ELLISON: Well, the fact is that the people who are attacking Obama because of their incorrect belief he was Muslim were assuming that the American population is religiously bigoted, and they were trying to get political gain by appealing to that religious bigotry. But, it so happens Americans come from a long tradition of religious pluralism. We elected a Catholic President in the 1960’s. Mitt Romney’s meteoric descent is not due to his religion; it is due to his failed candidacy. In the 109th Congress, which was the one before the one I was in, there were no Muslims ever, ever before. In the 110th congress, you’ve got two. Two. [Andre Carson won the Democratic nomination for Indiana’s 7th congressional district recently.] I’m not the only one anymore. So, the fact is that America is a very tolerant country, and if you make an argument for the common good then people will support it. The funny thing about this latest flack about his Christian Minister is that it makes it pretty clear that he isn’t Muslim. (Laughs.) If anything, it can dispel that ridiculous rumor.

One thing I will say for Obama is that there was a temptation for him to strenuously and vociferously disassociate himself from being a Muslim, and he didn’t do that. He just said nope, in fact I’m not a Muslim, but there is nothing wrong with being a Muslim. I actually liked the way he handled that. I think what they were trying to do was to falsely identify him as a Muslim which they thought would hurt him. Or, they were trying to get him to vehemently deny and therefore alienate millions of Muslims in America and put him in a “Can’t win” situation, but I think he’s gotten out of that one pretty well.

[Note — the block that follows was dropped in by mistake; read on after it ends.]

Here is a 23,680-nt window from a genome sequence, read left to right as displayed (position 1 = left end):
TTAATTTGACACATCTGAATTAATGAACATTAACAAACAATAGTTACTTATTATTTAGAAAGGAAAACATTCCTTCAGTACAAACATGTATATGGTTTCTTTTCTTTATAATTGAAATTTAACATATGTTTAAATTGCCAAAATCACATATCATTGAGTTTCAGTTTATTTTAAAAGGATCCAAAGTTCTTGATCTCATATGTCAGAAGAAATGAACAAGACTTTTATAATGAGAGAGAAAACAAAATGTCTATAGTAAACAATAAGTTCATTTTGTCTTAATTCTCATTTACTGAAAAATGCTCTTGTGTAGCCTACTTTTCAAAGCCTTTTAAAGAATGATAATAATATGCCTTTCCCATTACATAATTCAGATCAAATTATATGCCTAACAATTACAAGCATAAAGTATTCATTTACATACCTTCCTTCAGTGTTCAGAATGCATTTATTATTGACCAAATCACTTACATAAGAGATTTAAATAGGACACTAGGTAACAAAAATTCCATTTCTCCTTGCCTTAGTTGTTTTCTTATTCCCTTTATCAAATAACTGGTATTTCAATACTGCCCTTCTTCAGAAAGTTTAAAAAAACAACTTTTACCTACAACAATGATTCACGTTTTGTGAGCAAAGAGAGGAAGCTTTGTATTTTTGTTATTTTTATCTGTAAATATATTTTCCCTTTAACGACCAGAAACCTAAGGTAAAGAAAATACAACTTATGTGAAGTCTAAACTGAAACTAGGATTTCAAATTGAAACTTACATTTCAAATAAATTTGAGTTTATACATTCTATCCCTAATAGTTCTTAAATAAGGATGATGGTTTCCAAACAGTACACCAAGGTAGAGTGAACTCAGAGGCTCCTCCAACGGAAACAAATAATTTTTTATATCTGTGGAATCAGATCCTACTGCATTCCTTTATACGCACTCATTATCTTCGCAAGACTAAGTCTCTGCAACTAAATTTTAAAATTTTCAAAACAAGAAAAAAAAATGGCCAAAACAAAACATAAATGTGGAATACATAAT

ALI: Let’s talk about your own personal experiences. Some are very infamous like your moment with CNN’s Glenn Beck who had you on air and pretty much straight up questioned your patriotism and loyalty to America based on his assumption or fear regarding your Islam. So, how do you confront that daily reality where you, Keith Ellison an African American and Muslim, are seen as unpatriotic based purely due to your religious beliefs? This must get frustrating.

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ELLISON: Well, the thing is you have to face these kinds of challenges with patience. Quite frankly, the barrage of taking hits everyday has made me a better Muslim. I find myself returning to my faith just to be able to deal with this kind of stuff on a regular basis. The Quran says, “The struggle is ordained.” Well, certainly it is. But, we have to deal with these challenges with patience, with confidence. We cannot let one person’s bitterness turn us bitter. We have to overcome evil with good, right? That’s how you do it. You can’t overcome evil with evil. You just get more evil. My thing is to try to urge people who are Muslim and not Muslim to understand America is a country that has deep roots of tolerance and religious inclusion. My message to the Muslim community is keep on doing good works like building clinics, building literacy sessions at the masjid, work with non Muslim, fellow Americans to try to improve things. And keep putting your best foot forward, because if we start going tit-for-that with those putting out religious bigotry, then we end up just like them.